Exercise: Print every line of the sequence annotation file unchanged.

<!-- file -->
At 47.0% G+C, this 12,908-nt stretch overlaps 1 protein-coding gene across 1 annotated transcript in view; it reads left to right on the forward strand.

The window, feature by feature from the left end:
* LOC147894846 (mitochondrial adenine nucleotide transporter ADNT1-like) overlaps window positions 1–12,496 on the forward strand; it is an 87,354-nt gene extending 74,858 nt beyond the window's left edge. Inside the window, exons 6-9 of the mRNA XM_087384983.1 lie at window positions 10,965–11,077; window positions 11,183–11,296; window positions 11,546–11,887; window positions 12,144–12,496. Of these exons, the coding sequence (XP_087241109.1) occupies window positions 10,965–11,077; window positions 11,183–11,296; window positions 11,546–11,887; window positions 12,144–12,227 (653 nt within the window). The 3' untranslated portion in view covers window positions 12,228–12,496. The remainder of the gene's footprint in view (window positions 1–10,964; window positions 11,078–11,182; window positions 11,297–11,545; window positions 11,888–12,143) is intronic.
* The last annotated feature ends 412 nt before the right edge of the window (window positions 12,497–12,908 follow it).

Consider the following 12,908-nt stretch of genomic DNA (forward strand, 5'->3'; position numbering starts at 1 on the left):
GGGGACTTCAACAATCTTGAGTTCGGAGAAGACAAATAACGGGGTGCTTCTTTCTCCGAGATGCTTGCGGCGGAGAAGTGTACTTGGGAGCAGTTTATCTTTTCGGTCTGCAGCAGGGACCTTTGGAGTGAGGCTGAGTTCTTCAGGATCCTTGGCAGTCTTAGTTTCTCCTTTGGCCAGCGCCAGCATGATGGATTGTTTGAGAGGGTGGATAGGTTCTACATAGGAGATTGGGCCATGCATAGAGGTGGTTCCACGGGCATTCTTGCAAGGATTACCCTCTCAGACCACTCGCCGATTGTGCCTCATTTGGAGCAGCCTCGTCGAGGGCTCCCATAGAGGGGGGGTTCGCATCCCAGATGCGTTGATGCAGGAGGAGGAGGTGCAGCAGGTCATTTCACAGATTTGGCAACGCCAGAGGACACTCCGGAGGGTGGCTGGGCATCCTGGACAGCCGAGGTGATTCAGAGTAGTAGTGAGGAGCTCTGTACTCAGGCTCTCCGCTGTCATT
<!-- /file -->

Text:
At 47.0% G+C, this 12,908-nt stretch overlaps 1 protein-coding gene across 1 annotated transcript in view; it reads left to right on the forward strand.

The window, feature by feature from the left end:
* LOC147894846 (mitochondrial adenine nucleotide transporter ADNT1-like) overlaps window positions 1–12,496 on the forward strand; it is an 87,354-nt gene extending 74,858 nt beyond the window's left edge. Inside the window, exons 6-9 of the mRNA XM_087384983.1 lie at window positions 10,965–11,077; window positions 11,183–11,296; window positions 11,546–11,887; window positions 12,144–12,496. Of these exons, the coding sequence (XP_087241109.1) occupies window positions 10,965–11,077; window positions 11,183–11,296; window positions 11,546–11,887; window positions 12,144–12,227 (653 nt within the window). The 3' untranslated portion in view covers window positions 12,228–12,496. The remainder of the gene's footprint in view (window positions 1–10,964; window positions 11,078–11,182; window positions 11,297–11,545; window positions 11,888–12,143) is intronic.
* The last annotated feature ends 412 nt before the right edge of the window (window positions 12,497–12,908 follow it).

Consider the following 12,908-nt stretch of genomic DNA (forward strand, 5'->3'; position numbering starts at 1 on the left):
GGGGACTTCAACAATCTTGAGTTCGGAGAAGACAAATAACGGGGTGCTTCTTTCTCCGAGATGCTTGCGGCGGAGAAGTGTACTTGGGAGCAGTTTATCTTTTCGGTCTGCAGCAGGGACCTTTGGAGTGAGGCTGAGTTCTTCAGGATCCTTGGCAGTCTTAGTTTCTCCTTTGGCCAGCGCCAGCATGATGGATTGTTTGAGAGGGTGGATAGGTTCTACATAGGAGATTGGGCCATGCATAGAGGTGGTTCCACGGGCATTCTTGCAAGGATTACCCTCTCAGACCACTCGCCGATTGTGCCTCATTTGGAGCAGCCTCGTCGAGGGCTCCCATAGAGGGGGGGTTCGCATCCCAGATGCGTTGATGCAGGAGGAGGAGGTGCAGCAGGTCATTTCACAGATTTGGCAACGCCAGAGGACACTCCGGAGGGTGGCTGGGCATCCTGGACAGCCGAGGTGATTCAGAGTAGTAGTGAGGAGCTCTGTACTCAGGCTCTCCGCTGTCATT